the question is:
(NOTICE: answers like "because every language is not like that" or "because everytime has been like that", etc, are not considered valid, because it is not a valid argue)
The biggest reason "nobody does it that way" is because when we are about 12 years old, we learn that y=4x means y=4*x. To permit a number in the first position of a variable will confuse 100% of the new users. It is not merely a "different way to do things," but it contradicts everything taught about variables and numbers outside of programming--and these practices are centuries old. That's why nobody does it that way; to avoid confusion.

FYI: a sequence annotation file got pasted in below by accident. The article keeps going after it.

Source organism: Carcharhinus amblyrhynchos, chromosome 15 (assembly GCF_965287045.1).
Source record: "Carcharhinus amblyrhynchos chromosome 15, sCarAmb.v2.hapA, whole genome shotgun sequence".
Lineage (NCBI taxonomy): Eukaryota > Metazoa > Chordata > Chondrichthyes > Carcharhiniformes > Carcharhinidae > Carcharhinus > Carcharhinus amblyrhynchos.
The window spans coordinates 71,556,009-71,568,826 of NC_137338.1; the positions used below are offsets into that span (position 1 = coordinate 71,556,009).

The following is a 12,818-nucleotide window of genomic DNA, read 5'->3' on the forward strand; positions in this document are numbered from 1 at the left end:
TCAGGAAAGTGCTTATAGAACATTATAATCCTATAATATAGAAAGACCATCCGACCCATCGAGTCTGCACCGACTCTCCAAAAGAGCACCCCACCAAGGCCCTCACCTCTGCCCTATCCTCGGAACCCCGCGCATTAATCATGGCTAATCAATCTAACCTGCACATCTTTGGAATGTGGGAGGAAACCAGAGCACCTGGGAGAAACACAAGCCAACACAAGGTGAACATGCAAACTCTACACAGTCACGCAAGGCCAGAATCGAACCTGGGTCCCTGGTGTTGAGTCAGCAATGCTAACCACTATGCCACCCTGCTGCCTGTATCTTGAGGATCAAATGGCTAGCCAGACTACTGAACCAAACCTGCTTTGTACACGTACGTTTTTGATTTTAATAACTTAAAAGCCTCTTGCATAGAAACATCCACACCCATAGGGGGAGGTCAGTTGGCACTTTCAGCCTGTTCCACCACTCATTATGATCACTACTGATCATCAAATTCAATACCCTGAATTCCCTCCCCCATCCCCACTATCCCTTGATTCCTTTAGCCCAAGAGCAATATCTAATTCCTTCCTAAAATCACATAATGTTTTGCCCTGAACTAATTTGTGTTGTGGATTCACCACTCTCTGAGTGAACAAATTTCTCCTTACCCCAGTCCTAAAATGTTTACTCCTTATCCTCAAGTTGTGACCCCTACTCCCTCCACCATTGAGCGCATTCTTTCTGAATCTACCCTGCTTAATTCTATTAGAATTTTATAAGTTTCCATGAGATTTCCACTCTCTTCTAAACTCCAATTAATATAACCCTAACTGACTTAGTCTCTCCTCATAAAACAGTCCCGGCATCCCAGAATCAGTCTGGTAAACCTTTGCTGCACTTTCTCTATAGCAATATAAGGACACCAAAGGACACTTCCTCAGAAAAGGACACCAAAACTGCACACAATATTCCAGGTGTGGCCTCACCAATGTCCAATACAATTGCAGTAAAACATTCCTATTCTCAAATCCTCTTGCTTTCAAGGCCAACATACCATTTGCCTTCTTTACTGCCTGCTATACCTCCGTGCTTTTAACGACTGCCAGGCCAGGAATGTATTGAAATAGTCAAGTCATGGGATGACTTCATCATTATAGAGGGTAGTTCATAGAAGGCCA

As far as parsing goes, it is trivial
to implement it, and has nothing
to do with the decision. PB has a super simple parser, so perhaps it only looks at the first character to determine the next token for all numbers (123, $123, #abc, etc.), but many languages allow mixing of numbers and characters (0x123, 0b1001, for instance), and allowing this would be far from complex. The syntax is simple, very easy to implement, and would not
require "42" to be a variable if you require that all variable-names contain at least one non-number character. In fact, it would be no more difficult than allowing the underscore in a name.
So, why not? Mostly, to avoid confusion.